Condensation Problem Solving – Short 116
In this short podcast episode, Bryan talks about condensation and how HVAC technicians can solve condensation-related problems. He also discusses humidity control and how that can affect sweating.
We may have heard the phrase, “Condensation is where hot meets cold.” That's not necessarily true; while it may seem that sweating happens where hot meets cold, the dew point is the main cause. We won't see condensation unless we have air that reaches the dew point. When air flows across surfaces that have a temperature below the dew point, you'll start to see sweating on the surface.
Clouds and fog indicate liquid water in the air; if you see fog, then you will know that the ambient temperature is below the dew point. We also can't see steam; steam is water vapor, but the “steam” we see is actually liquid water. Water vapor is also lighter than air, so it rises in the vapor form.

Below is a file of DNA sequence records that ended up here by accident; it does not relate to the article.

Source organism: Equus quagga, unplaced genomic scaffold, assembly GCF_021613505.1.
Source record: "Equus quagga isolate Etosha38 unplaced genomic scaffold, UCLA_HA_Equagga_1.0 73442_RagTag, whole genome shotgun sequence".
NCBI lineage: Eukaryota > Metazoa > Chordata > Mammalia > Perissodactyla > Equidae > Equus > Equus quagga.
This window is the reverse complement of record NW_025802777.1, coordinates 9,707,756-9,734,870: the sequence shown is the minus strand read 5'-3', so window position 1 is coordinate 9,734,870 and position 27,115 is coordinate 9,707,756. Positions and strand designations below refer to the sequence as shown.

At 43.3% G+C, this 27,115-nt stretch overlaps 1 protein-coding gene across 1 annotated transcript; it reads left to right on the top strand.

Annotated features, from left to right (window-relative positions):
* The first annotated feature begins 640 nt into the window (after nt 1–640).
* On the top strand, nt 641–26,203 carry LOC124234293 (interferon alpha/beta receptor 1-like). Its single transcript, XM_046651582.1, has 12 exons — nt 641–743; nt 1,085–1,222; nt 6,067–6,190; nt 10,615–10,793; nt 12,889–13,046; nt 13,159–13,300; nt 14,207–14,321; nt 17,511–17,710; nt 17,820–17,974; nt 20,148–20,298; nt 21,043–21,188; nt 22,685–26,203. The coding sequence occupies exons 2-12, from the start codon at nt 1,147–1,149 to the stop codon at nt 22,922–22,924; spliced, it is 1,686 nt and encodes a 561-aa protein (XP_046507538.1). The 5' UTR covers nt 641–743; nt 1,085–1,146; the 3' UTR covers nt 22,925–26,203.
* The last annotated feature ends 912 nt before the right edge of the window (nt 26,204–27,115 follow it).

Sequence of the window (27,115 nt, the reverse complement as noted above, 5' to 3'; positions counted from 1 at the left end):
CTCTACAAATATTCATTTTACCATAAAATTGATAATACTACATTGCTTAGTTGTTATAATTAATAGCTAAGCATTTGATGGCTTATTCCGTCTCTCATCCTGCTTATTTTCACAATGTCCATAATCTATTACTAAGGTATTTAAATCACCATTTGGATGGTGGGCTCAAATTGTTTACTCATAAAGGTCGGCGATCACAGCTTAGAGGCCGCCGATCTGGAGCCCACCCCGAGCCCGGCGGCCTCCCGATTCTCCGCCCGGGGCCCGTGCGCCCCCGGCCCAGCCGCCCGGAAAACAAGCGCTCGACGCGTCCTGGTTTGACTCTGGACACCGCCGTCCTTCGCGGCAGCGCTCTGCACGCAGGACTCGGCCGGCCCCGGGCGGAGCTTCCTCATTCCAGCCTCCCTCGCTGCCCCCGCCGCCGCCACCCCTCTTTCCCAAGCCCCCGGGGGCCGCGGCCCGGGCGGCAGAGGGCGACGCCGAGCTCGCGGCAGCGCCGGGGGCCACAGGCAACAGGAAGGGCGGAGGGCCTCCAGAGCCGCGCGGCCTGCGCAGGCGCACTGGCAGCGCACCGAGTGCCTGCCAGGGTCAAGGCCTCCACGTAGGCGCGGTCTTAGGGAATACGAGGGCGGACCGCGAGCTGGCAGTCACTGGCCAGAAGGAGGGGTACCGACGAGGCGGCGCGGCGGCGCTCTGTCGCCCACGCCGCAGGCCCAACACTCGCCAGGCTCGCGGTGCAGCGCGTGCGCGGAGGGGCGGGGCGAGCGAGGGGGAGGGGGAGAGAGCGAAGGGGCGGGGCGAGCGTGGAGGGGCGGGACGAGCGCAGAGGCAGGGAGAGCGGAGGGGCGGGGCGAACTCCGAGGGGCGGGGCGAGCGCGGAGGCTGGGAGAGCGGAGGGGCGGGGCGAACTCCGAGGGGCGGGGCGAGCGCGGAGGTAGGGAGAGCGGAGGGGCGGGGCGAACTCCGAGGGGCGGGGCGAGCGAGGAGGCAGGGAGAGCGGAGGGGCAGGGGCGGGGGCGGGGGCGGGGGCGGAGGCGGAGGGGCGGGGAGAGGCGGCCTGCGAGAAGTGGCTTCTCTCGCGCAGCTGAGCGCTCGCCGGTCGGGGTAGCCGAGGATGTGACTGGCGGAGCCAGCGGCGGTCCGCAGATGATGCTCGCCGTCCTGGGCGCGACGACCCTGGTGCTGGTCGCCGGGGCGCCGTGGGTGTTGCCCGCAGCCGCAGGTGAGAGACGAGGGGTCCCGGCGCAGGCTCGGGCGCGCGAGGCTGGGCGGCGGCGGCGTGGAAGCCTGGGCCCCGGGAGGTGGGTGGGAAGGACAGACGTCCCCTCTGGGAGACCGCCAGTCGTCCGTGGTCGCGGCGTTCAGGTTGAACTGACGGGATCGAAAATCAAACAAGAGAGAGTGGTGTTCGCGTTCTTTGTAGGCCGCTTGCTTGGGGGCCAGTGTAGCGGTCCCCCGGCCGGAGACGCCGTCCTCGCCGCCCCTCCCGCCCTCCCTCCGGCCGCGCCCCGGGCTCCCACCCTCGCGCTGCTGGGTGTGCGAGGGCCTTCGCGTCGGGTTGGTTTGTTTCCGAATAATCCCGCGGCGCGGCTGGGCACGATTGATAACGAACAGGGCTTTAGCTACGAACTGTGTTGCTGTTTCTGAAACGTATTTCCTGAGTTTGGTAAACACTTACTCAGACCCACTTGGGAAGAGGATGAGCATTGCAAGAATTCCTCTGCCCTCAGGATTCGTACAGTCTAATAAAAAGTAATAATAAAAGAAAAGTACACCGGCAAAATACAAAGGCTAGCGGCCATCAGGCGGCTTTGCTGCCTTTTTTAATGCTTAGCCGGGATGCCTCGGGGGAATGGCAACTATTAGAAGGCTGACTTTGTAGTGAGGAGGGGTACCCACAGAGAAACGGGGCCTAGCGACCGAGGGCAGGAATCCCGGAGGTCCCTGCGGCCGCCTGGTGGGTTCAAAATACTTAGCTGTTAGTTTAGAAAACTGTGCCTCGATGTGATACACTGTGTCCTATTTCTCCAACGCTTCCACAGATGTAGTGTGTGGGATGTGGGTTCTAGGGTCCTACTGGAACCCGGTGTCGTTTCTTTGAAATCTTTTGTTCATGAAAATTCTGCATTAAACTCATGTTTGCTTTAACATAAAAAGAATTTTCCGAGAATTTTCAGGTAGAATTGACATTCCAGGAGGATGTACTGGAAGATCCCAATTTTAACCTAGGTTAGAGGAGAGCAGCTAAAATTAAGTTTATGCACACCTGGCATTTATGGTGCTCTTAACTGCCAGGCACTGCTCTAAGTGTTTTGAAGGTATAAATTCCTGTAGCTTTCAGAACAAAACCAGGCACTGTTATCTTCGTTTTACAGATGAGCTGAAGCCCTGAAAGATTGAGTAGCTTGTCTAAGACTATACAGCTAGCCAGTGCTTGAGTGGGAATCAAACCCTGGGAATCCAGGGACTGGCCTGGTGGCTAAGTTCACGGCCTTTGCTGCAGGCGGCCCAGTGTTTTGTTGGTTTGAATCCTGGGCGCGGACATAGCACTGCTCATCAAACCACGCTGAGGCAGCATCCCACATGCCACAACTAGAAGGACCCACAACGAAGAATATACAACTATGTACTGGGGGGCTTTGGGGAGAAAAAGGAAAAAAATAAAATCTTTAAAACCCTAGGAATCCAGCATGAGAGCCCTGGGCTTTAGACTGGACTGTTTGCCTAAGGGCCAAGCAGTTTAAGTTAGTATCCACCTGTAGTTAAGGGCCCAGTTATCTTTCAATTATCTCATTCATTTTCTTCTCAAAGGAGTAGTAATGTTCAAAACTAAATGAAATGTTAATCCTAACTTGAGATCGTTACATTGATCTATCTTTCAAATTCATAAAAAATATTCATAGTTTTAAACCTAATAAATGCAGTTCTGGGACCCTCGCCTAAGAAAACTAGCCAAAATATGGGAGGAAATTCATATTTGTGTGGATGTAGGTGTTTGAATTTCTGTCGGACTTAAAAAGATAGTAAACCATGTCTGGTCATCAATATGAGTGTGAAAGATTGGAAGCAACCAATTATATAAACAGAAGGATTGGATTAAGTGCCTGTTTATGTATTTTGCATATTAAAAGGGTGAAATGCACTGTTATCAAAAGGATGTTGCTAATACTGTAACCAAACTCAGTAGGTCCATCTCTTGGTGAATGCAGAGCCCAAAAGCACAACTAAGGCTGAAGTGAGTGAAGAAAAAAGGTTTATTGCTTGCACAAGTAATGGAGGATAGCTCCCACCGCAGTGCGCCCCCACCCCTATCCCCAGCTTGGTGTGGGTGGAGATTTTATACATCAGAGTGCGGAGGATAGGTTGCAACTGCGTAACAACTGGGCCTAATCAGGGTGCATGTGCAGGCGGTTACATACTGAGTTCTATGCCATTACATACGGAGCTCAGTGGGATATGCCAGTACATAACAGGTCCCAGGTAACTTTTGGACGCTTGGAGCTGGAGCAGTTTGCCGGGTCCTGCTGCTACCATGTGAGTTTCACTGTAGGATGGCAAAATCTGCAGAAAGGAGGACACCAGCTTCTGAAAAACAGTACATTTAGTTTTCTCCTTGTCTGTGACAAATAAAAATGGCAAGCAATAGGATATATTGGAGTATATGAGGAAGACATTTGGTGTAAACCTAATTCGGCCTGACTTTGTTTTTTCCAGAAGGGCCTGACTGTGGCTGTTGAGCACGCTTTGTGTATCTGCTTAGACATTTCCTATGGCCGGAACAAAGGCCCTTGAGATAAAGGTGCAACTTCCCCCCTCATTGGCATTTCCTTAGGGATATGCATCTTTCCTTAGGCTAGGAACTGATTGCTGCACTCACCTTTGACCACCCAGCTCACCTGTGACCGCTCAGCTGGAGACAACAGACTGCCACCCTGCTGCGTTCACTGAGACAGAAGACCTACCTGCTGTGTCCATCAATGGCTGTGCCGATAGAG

When we see condensation or sweating, we must ask ourselves if the surface is colder than it's supposed to be. Ducts can sweat when the airflow is too low, and the air handler can sweat when the evaporator freezes. If we were to heat the air as a solution, we can decrease the relative humidity, but heating the air doesn't change the dew point or total moisture content.
The next step is to make sure we don't have infiltration at boots or can lights. Infiltration can cause sweating, especially in unconditioned spaces. You'll also want to make sure that the duct insulation is straight and that the ducts have been properly strapped. The house itself can also cause infiltration, especially through fireplaces and chases; a blower door test can help you determine the leakiness of the home. Ventilating dehumidification may also work as a solution.
Check out Richard Sims's presentation on our YouTube channel HERE.
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